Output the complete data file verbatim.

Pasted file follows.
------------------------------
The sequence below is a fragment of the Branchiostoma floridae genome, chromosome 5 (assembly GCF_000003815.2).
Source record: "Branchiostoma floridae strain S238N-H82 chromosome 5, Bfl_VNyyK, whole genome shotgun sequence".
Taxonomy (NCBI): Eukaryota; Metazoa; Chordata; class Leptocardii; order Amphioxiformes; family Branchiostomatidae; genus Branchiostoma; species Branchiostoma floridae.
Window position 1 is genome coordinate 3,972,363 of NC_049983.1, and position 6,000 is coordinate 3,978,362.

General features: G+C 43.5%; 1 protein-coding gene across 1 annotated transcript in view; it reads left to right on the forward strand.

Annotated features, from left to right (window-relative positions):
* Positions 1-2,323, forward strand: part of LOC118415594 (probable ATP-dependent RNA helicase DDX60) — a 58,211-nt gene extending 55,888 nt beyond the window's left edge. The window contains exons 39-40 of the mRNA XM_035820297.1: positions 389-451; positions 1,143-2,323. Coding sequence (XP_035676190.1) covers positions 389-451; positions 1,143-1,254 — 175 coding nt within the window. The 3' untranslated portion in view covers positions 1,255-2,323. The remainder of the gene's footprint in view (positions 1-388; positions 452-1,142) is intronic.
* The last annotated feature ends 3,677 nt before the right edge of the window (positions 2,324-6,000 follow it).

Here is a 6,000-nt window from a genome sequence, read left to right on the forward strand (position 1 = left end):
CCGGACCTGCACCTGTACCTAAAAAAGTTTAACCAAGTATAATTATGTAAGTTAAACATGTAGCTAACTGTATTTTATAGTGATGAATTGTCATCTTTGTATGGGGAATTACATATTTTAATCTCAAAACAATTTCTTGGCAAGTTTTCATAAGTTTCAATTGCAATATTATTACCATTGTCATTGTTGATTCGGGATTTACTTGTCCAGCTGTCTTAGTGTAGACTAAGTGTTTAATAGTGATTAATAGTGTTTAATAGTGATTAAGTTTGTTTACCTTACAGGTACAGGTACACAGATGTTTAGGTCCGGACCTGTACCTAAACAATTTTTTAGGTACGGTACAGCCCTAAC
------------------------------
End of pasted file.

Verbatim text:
The sequence below is a fragment of the Branchiostoma floridae genome, chromosome 5 (assembly GCF_000003815.2).
Source record: "Branchiostoma floridae strain S238N-H82 chromosome 5, Bfl_VNyyK, whole genome shotgun sequence".
Taxonomy (NCBI): Eukaryota; Metazoa; Chordata; class Leptocardii; order Amphioxiformes; family Branchiostomatidae; genus Branchiostoma; species Branchiostoma floridae.
Window position 1 is genome coordinate 3,972,363 of NC_049983.1, and position 6,000 is coordinate 3,978,362.

General features: G+C 43.5%; 1 protein-coding gene across 1 annotated transcript in view; it reads left to right on the forward strand.

Annotated features, from left to right (window-relative positions):
* Positions 1-2,323, forward strand: part of LOC118415594 (probable ATP-dependent RNA helicase DDX60) — a 58,211-nt gene extending 55,888 nt beyond the window's left edge. The window contains exons 39-40 of the mRNA XM_035820297.1: positions 389-451; positions 1,143-2,323. Coding sequence (XP_035676190.1) covers positions 389-451; positions 1,143-1,254 — 175 coding nt within the window. The 3' untranslated portion in view covers positions 1,255-2,323. The remainder of the gene's footprint in view (positions 1-388; positions 452-1,142) is intronic.
* The last annotated feature ends 3,677 nt before the right edge of the window (positions 2,324-6,000 follow it).

Here is a 6,000-nt window from a genome sequence, read left to right on the forward strand (position 1 = left end):
CCGGACCTGCACCTGTACCTAAAAAAGTTTAACCAAGTATAATTATGTAAGTTAAACATGTAGCTAACTGTATTTTATAGTGATGAATTGTCATCTTTGTATGGGGAATTACATATTTTAATCTCAAAACAATTTCTTGGCAAGTTTTCATAAGTTTCAATTGCAATATTATTACCATTGTCATTGTTGATTCGGGATTTACTTGTCCAGCTGTCTTAGTGTAGACTAAGTGTTTAATAGTGATTAATAGTGTTTAATAGTGATTAAGTTTGTTTACCTTACAGGTACAGGTACACAGATGTTTAGGTCCGGACCTGTACCTAAACAATTTTTTAGGTACGGTACAGCCCTAAC